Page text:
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New Regulations Could be a Boon to Bio-Tech
Could the 1990s surge of biotech investment be happening again?
With new legislation, mergers and IPOs all helping lead the way, the biotech industry is seeing levels of investment not seen in recent years.
Earlier this year, the industry gained notice with several big-name mergers and acquisitions, such as GlaxoSmithkline's acquisition of Human Genome Sciences for $3 billion in August, and Spectrum Pharmaceuticals Inc.'s $206 million purchase of Allos Therapeutics in April. There also has been a surge of new FDA approvals that have attracted investor attention--including a drug from Onyx Pharmaceuticals to treat a rare blood cancer and an obesity drug from VIVUS Inc.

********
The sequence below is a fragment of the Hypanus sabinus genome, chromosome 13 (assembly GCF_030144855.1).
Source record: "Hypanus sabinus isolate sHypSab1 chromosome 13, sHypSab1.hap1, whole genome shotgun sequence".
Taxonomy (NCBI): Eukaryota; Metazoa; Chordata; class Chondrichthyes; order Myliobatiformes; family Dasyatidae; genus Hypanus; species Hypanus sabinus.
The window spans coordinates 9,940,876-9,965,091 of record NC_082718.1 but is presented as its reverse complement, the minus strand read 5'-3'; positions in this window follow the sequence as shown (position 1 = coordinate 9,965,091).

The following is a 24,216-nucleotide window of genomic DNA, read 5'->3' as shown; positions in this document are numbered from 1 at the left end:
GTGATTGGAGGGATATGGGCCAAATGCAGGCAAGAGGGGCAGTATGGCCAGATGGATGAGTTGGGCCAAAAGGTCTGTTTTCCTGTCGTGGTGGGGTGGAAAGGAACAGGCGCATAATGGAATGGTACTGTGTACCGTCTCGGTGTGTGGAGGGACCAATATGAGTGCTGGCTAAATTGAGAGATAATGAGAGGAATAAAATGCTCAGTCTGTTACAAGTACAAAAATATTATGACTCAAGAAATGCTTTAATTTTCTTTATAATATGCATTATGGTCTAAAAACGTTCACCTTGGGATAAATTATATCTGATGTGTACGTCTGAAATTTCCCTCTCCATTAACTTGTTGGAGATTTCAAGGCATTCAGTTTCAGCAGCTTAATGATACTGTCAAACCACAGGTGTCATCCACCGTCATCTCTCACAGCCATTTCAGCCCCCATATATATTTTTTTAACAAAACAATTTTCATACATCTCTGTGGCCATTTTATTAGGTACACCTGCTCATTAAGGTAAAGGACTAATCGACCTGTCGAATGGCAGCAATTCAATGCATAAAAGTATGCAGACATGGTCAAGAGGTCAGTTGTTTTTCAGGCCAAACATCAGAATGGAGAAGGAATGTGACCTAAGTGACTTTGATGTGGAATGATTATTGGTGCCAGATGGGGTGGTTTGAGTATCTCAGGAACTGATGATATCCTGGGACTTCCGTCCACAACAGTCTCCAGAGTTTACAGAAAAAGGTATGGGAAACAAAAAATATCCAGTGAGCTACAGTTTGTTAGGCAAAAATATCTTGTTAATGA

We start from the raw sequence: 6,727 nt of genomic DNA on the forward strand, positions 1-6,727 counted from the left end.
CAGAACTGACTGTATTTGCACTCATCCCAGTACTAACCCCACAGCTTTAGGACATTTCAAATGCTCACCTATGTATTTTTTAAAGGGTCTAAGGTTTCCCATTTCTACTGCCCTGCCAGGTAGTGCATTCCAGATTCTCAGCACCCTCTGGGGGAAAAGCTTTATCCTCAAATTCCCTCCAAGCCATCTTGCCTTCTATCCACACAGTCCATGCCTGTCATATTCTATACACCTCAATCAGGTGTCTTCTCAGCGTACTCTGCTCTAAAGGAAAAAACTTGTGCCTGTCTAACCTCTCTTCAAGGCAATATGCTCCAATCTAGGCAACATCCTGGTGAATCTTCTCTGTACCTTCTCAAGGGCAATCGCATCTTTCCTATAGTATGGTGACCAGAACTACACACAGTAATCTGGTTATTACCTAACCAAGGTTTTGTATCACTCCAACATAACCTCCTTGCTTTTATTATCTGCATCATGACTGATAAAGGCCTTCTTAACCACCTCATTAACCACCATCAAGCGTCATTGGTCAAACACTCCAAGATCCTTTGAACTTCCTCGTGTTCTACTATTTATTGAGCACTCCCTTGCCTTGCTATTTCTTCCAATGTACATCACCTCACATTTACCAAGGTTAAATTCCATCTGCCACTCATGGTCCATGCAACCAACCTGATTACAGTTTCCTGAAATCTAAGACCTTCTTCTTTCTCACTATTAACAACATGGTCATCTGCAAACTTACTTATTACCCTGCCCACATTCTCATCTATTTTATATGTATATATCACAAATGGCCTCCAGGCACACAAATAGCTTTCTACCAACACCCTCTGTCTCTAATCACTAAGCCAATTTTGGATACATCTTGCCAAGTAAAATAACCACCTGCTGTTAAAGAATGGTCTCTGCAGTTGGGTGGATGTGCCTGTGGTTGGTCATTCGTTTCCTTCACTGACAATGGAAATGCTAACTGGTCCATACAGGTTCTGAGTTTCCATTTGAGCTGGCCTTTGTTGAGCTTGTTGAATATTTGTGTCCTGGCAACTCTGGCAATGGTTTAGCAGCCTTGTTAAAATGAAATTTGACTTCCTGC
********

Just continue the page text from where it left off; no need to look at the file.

On top of all that, an avalanche of IPOs have occurred in the industry since July, with companies such as Durata, Hyperion, Regulus, Kythera, and Intercept going public.
However, new legislation introduced on Capitol Hill could help bring the biggest boon to the industry.
The recently introduced High Technology Small Business Research Incentives Act would allow private investors in small biotech companies to use the losses of a research and development project as a tax benefit--exempting the investor from passive loss rules.
The bill would apply to entities that devote a significant percentage of their expenses to research and development, have fewer than 250 employees and have less than $150 million in gross assets.
The bill, however, still has a long way to go before becoming law. In September it was referred to the House Committee on Ways and Means, but has not been considered by either bodies of Congress. Less than 2 percent of bills introduced in Congress in 2012 have been enacted.